3 Steps for Turning Your Side Hustle into a Business
May 16, 2018
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You don’t need an MBA to start a business anymore.
Amazon, Etsy, and eBay among others have made forming a business as easy as throwing an ad up on Craigslist. So, why isn’t everyone doing it?
Well, not everyone can quit their job.
Online platforms are home to countless pet-projects from entrepreneurial minds that need to work full-time
The side hustle reigns in today’s digital world. Online platforms are home to countless pet-projects from entrepreneurial minds that need to work full-time.
But, what about those who want to take the plunge? If you’re in love with your side project, you may want to consider starting your own business.
Before you go screaming at your boss or ripping up your contract, there are a few things you’ll need to do to ensure success.
1. Make A Decision
If you’re seriously considering starting your own business, you have to get into the mindset.
You’re not just knitting cat sweaters on your couch anymore, you’re building Cat Sweaters Inc.
Many entrepreneurs refer to this decision as choosing between“a hobby, and a business.” If knitting cat sweaters and selling some to your friends in your free time is all you want to do, you’re probably okay keeping it as a hobby.
There’s no use wasting time reading business books if you were never meant to start one in the first place.
But, if you’re passionate about the ins and outs of business, the cat sweater market, and the future of the industry, you might benefit from getting a business off the ground.
See the difference, and make the decision first. There’s no use wasting time reading business books if you were never meant to start one in the first place.
Choose wisely, and make sure you’re ready for whichever path you take.
2. Do Your Research
This may actually inform your initial decision, so take the order of these steps at your own discretion.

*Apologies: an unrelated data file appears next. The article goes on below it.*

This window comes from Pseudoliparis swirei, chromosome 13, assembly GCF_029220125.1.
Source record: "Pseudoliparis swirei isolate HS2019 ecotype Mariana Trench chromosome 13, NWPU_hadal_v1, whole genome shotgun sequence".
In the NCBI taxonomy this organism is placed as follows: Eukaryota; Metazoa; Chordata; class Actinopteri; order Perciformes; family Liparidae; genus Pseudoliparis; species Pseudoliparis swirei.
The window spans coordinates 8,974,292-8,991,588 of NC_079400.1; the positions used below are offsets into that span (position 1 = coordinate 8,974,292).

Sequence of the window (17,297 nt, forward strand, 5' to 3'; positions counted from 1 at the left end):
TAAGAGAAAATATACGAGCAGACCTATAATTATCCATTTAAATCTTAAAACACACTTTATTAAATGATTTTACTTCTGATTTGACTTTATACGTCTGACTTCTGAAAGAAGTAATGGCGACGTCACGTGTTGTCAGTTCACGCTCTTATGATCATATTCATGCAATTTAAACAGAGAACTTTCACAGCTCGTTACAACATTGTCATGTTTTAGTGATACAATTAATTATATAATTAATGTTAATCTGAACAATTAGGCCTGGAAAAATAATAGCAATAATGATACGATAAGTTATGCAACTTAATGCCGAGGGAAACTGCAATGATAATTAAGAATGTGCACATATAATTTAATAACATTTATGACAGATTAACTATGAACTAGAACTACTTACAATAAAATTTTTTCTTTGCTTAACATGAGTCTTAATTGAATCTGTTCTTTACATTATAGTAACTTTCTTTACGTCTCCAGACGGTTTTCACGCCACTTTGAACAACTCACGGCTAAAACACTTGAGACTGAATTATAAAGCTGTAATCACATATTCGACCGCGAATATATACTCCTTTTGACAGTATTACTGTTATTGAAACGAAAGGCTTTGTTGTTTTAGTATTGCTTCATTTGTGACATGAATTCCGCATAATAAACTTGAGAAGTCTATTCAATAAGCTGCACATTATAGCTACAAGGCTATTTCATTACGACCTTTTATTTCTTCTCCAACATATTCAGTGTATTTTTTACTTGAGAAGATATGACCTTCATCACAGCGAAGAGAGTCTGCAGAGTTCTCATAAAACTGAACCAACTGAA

As easy as starting a business seems, starting a successful, long-lasting venture is not so simple. There’s a lot of time and effort that goes into it, especially in understanding markets, finances, and even your own product.
There are a lot of high-level questions that need answering. Are there customers with money that are willing to buy your product? Is there a large market, and is it growing? Is the market saturated?
There are a lot of grounded questions that need answering: do I have the funds to make this work? Can I manage my own finances? Do I need a small or large team to help me? Am I freaking out?
Jumping into the market early will surely give you an advantage over potential competitors.
Chances are, you won’t encounter the higher level issues right off the bat. But, considering them early on can help you make a decision about what to do with your side-project.
If there are millions of cat-sweater manufacturers out there, you might need to rethink your strategy, or keep it a pet project. If not, jumping into the market early will surely give you an advantage over potential competitors.
The path is different for everyone in every sector. Do your research, and build a sturdy framework to set your business on.
3. Go For It
If you’ve come this far, you might have what it takes.
This isn’t to say you should up and quit your job today. I don’t need that on my conscience. But, if you’ve dotted all your i’s and crossed your t’s, understand what you’re getting into and love the idea, then why not go for it?
We’re in a golden age for small business. It’s easier than ever, and small business optimism recently hit another all-time high.
If leaving your job is still out of the realm of possibility, there are many part-time entrepreneurs that get their businesses off the ground while working full or part-time.
Be careful, though: you only have so much time and energy. Splitting time this way can really start to suck the life out of you. So, if you decide to go the part time route, try to work smarter, not harder.
There are many part-time entrepreneurs that get their businesses off the ground while working full or part-time.
Consider hiring someone on a contract-basis to help you out, or even see how your current employer feels about you working from home a few days of the week. Or, automate some of your operations with accounting software like Xero or Quickbooks.
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